Energy conservation is one of the most popular “green” activities people and businesses like to participate in. It’s possibly the most visible green actions you can take. And it’s relatively easy to do, at least most of the time.
According to Green Seal, reducing your energy costs by ten percent gives you the equivalent of $1.35 increase in your average daily rate, and without alienating any of your guests. Most steps you can take to reduce your energy consumption are pretty obvious and straight forward, and most are low- to no-cost.
Energy conservation steps can be implemented in so many areas. The orange marks help highlight some of the many areas where you can conserve energy.
Free-to-you energy saving measures you can implement include:
- lower you water heater temperature
- wash laundry in cold water
- turn off lights and equipment that’s not in use
- lower your heat and raise your cooling temperatures
- institute a sheet reuse and towel reuse program
- use daylight lighting as much as possible
- combine errands to reduce your car trips
- buy local food and supplies, as possible
Low-cost energy saving actions include:
- install set-back thermostats
- use CFL or LED bulbs as widely as possible
- install motion sensors where appropriate
- buy green energy, available in 42 states, as of this article
- replace appliances and equipment with E Star appliances as they wear out
- use timers where appropriate
- increase the insulation in your attic
Moderate- to High-cost energy saving steps include:
- increase the insulation in your walls and crawl space/basement
- install alternative energy
- replace your furnace/HVAC with an energy efficient one
- hang insulated curtains or window coverings
- replace single pane windows with double pane windows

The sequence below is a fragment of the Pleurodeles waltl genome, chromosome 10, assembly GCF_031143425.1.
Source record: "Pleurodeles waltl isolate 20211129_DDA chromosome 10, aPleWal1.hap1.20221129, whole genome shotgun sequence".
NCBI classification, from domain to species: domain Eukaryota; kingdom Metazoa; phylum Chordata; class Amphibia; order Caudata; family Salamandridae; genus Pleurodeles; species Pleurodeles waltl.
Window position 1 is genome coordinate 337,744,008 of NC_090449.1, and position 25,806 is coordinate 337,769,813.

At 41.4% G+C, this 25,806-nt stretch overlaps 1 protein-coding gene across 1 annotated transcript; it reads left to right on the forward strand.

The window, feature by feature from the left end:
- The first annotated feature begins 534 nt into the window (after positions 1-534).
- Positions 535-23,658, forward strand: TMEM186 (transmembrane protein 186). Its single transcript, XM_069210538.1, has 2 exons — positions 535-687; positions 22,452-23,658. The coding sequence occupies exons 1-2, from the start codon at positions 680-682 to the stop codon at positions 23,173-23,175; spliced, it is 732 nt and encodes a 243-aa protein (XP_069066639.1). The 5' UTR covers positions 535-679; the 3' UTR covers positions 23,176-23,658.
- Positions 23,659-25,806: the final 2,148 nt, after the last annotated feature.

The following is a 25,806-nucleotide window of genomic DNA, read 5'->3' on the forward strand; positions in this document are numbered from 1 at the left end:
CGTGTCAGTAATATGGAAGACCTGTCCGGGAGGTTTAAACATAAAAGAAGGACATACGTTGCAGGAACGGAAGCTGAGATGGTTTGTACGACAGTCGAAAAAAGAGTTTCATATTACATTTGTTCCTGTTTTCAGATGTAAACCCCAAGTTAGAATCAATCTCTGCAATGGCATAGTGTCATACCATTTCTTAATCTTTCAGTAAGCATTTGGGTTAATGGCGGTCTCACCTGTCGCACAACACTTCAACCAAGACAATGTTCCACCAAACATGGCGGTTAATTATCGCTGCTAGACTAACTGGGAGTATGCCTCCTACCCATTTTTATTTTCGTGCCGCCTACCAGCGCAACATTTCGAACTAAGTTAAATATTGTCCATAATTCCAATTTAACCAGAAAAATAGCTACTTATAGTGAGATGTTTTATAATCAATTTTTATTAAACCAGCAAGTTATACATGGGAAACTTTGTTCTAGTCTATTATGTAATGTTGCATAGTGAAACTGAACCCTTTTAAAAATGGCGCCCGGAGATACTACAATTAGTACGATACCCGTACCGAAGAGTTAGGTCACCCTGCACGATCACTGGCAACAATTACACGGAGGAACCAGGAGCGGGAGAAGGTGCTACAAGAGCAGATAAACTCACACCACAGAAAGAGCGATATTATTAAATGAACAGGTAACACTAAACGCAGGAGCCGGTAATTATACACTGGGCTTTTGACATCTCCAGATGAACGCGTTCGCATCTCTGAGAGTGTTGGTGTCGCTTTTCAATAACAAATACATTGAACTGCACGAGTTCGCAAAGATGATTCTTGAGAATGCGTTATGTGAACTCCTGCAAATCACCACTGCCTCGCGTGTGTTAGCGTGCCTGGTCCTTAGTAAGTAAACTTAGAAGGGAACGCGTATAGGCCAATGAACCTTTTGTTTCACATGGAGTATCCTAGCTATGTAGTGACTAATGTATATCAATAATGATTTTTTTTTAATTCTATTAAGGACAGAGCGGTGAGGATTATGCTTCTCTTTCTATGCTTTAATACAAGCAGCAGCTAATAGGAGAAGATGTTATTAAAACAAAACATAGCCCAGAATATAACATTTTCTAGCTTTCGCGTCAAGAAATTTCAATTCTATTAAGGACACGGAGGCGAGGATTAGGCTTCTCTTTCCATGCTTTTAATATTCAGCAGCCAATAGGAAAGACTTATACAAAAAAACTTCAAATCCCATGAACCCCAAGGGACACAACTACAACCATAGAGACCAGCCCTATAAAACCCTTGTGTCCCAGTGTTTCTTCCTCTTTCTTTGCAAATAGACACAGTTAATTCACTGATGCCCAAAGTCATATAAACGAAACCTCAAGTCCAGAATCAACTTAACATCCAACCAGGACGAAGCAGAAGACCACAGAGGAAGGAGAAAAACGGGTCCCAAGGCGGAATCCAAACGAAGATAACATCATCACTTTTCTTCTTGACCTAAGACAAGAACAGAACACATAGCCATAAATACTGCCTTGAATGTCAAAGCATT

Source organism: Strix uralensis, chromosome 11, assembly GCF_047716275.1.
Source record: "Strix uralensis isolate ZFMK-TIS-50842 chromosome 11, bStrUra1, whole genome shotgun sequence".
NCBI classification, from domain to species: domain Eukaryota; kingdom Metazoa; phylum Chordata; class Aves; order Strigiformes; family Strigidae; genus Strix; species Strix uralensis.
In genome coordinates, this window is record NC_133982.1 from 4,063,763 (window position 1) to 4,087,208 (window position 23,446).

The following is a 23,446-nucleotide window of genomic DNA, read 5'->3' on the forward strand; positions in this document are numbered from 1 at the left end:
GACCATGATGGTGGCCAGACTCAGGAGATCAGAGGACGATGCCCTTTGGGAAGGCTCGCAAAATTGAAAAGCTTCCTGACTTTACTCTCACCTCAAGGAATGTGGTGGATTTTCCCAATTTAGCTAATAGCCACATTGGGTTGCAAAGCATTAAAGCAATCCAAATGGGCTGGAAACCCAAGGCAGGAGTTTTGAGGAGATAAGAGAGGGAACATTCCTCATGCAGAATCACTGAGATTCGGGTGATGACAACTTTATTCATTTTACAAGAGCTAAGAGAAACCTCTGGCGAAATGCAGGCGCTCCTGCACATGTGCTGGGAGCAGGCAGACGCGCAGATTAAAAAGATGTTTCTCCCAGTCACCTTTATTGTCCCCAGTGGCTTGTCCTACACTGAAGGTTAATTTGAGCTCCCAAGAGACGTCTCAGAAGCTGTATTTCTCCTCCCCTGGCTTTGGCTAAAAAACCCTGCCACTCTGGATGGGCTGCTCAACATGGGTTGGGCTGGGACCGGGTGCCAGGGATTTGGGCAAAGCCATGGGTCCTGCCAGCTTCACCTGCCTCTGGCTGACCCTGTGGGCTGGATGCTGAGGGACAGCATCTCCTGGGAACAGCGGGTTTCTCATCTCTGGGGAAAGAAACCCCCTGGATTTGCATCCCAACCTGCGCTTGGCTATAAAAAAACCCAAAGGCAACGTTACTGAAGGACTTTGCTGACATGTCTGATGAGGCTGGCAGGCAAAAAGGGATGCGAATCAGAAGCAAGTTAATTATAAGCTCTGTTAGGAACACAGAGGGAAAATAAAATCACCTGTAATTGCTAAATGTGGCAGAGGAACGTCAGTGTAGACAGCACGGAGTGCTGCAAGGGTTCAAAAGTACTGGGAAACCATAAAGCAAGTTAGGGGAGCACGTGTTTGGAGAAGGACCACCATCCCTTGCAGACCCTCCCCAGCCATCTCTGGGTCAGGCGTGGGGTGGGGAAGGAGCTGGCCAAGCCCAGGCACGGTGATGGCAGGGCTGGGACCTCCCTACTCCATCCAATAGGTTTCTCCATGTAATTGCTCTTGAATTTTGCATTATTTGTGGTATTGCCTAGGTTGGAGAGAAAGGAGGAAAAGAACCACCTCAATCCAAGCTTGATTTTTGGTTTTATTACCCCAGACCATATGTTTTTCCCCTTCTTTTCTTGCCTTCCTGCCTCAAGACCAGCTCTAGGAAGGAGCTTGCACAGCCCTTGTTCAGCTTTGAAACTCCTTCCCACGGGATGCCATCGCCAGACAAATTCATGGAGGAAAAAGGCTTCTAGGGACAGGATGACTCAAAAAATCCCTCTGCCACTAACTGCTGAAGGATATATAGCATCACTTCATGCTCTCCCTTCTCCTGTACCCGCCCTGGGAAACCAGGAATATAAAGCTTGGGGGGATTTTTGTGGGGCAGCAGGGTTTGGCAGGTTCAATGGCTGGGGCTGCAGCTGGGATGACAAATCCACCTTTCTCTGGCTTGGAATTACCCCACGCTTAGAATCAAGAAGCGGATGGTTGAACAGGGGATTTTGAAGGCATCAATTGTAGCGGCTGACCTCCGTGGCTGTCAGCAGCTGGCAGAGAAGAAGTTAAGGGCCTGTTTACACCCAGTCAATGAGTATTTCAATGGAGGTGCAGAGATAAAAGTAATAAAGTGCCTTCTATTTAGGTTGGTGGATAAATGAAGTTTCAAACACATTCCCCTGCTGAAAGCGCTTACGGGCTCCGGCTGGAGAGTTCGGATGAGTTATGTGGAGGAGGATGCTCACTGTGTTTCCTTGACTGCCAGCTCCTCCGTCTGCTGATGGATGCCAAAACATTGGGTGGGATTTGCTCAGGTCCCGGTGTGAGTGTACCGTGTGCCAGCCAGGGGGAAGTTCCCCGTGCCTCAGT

The way I see it is that as you adopt an energy conservation measure you save money which can go toward implementing another action another later. Each additional energy saving step you take helps you save that much more money. Some of the measures you take can actually save you more money down the road as the cost of energy rises, like installing alternative energy.
Innkeepers can go overboard in their saving efforts. I knew an innkeeper who kept only a small night light on in the hallway “after hours” so late returning guests could see their way to their rooms. That innkeeper also didn’t wash the dining room linens very often to save laundry costs. That’s going a bit too far, in my estimate.
Use your imagination, and knowledge of your inn and location, to discover other ways of conserving energy. I’ve only skimmed the surface of possibilities. As you come across other ideas be sure to share them with others, like as a comment on this article, and in meetings. It feels good to cut back and to save.
You can use the article Eight Areas of Focus For Green Certification as the index to access all eight green certification articles.